IN THE UNITED STATES DISTRICT COURT FOR THE EASTERN DISTRICT OF CALIFORNIA
January 7, 2011
MALIK JONES, PLAINTIFF,
D. SWINGLE, ET AL., DEFENDANTS.
Plaintiff is a state prisoner proceeding without counsel in civil rights actions brought under 42 U.S.C. § 1983. The case was referred to the undersigned by Local Rule 302 pursuant to 28 U.S.C. § 636(b)(1). On June 1, 2010, defendants Swingle, Medina and Barker ("defendants") filed a motion to dismiss pursuant to Federal Rule of Civil Procedure ("Rule") 12(b)(6). Dckt. No. 28. Plaintiff filed an opposition to the motion, and thereafter, filed a second amended complaint. Dckt. Nos. 31, 34.
As defendants point out in their reply brief, plaintiff must have leave of court to amend his complaint. Dckt. No. 35 at 4. Rule 15(a)(1) provides that "[a] party may amend its pleading once as a matter of course within: (A) 21 days after serving it, or (B) if the pleading is one to which a responsive pleading is required, 21 days after service of a responsive pleading or 21 days after service of a motion under Rule 12(b), (e), or (f), whichever is earlier." Here, plaintiff already amended his complaint once as a matter of course. See Dckt. Nos. 9, 15.
Nonetheless, Rule 15(a)(2) provides that "[i]n all other cases, a party may amend its pleading only with the opposing party's written consent or the court's leave. The court should freely give leave when justice so requires." Fed. R. Civ. P. 15(a)(2). The policy of freely granting leave to amend should be applied with "extreme liberality." DCD Programs, Ltd. v. Leighton, 833 F.2d 183, 186 (9th Cir. 1987). When determining whether to grant leave to amend under Rule 15(a), a court should consider the following factors: (1) undue delay; (2) bad faith; (3) futility of amendment; and (4) prejudice to the opposing party. Foman v. Davis, 371 U.S. 178, 182 (1962). Granting or denying leave to amend rests in the sound discretion of the trial court, and will be reversed only for abuse of discretion. Swanson v. U.S. Forest Serv., 87 F.3d 339, 343 (9th Cir. 1996).
Although plaintiff did not expressly seek leave to amend, by filing an amended complaint, it appears that he desires such leave. See also Pl.'s Decl. in Supp. of Opp'n to Defs.' Mot. to Dism. (Dckt. No. 38) at 2 (arguing that his amended/supplemental complaint is proper). Accordingly, plaintiff's second amended complaint will be construed as a request for leave to file the second amended complaint. There is no indication that plaintiff, who is appearing pro se, unduly delayed in requesting leave to amend after receiving defendants' motion to dismiss for failure to state a claim or that his filing was made in bad faith. Further, the amendments made by plaintiff, which will be screened by the court pursuant to 28 U.S.C. § 1915A, are not futile. The court acknowledges that defendants filed a motion to dismiss, but even if their motion were granted, plaintiff would be given leave to amend to correct the deficiencies identified by the defendants. See Lopez v. Smith, 203 F.3d 1122, 1130-31 (9th Cir. 2000) (noting that a district court must construe a pro se pleading "liberally" to determine if it states a claim and, prior to dismissal, tell a plaintiff of deficiencies in his complaint and give plaintiff an opportunity to cure them). Accordingly, plaintiff's motion to amend his complaint will be granted and the court will, by separate order, screen the second amended complaint pursuant to § 1915A.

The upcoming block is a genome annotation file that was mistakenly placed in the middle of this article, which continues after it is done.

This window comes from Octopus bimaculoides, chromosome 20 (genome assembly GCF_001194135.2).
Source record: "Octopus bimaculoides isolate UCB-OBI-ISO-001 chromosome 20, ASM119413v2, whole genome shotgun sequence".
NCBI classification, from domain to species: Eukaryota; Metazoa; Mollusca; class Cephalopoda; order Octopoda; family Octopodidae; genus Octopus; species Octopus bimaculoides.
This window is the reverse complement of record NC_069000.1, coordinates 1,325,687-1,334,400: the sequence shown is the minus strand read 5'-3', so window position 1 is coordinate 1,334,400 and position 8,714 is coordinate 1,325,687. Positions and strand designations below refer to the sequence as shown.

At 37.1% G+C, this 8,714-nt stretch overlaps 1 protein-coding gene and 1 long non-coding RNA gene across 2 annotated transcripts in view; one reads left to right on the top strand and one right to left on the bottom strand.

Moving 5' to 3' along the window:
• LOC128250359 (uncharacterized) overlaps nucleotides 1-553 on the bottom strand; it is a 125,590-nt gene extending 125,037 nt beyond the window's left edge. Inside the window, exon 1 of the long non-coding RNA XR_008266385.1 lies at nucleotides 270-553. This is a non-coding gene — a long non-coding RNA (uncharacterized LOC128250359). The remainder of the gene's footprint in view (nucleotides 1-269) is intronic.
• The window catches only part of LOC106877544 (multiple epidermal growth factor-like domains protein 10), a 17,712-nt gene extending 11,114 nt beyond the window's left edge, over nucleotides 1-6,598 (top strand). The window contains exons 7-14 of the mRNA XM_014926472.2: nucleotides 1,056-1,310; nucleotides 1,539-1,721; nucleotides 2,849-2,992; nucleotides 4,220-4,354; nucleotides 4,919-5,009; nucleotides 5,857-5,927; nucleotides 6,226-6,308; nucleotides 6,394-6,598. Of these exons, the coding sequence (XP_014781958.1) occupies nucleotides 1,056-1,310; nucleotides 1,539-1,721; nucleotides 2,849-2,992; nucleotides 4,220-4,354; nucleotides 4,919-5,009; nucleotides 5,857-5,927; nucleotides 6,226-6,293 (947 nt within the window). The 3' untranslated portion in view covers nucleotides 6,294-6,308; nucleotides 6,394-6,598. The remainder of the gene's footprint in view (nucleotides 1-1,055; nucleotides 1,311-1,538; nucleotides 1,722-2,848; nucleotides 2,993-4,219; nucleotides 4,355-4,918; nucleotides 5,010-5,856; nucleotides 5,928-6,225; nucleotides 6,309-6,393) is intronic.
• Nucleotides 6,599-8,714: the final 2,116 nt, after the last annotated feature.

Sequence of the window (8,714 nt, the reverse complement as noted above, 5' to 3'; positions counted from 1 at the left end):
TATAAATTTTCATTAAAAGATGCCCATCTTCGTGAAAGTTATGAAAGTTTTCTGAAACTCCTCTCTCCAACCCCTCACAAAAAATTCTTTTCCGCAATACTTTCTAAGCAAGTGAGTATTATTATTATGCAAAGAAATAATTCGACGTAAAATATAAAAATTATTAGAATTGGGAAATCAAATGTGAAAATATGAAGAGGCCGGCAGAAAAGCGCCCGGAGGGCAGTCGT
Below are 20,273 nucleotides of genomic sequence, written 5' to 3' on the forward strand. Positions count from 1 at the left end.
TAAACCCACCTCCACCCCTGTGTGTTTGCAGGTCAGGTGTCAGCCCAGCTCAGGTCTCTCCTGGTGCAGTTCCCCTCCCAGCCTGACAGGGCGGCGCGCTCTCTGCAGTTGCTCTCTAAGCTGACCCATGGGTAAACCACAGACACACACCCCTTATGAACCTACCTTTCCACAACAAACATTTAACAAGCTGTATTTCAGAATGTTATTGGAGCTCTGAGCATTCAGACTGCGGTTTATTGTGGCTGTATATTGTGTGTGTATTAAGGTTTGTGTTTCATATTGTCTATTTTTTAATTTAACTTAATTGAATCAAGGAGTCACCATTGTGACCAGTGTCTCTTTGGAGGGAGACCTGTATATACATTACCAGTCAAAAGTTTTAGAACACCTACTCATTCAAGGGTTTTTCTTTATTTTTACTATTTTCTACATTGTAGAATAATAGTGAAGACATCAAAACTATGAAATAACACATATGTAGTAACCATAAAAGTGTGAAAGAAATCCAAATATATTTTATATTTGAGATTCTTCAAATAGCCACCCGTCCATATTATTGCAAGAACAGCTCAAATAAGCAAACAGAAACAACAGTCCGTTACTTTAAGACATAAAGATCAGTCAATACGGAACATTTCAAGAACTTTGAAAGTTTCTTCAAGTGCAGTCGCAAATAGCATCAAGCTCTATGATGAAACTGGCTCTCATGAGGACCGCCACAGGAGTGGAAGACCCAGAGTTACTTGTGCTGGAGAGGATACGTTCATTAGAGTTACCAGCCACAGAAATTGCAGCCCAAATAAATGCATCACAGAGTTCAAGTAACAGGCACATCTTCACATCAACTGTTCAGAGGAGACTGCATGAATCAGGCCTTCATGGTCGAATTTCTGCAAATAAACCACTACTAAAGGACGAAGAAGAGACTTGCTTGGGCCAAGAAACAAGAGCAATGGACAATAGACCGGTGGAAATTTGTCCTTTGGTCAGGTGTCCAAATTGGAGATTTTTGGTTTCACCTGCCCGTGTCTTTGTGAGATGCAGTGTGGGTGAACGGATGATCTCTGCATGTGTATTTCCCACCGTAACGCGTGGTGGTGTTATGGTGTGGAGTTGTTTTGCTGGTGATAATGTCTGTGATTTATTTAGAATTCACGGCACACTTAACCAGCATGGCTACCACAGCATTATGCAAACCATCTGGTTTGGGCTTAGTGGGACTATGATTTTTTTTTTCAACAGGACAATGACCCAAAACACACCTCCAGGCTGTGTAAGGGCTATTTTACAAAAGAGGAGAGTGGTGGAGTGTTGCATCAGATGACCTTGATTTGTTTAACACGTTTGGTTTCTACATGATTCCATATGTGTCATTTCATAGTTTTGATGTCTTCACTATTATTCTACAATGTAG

As a result, defendants' motion to dismiss is denied as moot. Plaintiff's second amended complaint supersedes the earlier complaint, which defendants have moved to dismiss, rendering the earlier complaint of no legal effect and the motion to dismiss moot.
Accordingly, IT IS HEREBY ORDERED that:
1. Plaintiff's second amended complaint (Dckt. No. 34) is construed as a request for leave to file the second amended complaint, and is granted.
2. Defendants Swingle, Medina and Barker's motion to dismiss (Dckt. No. 28) is denied without prejudice, as moot.
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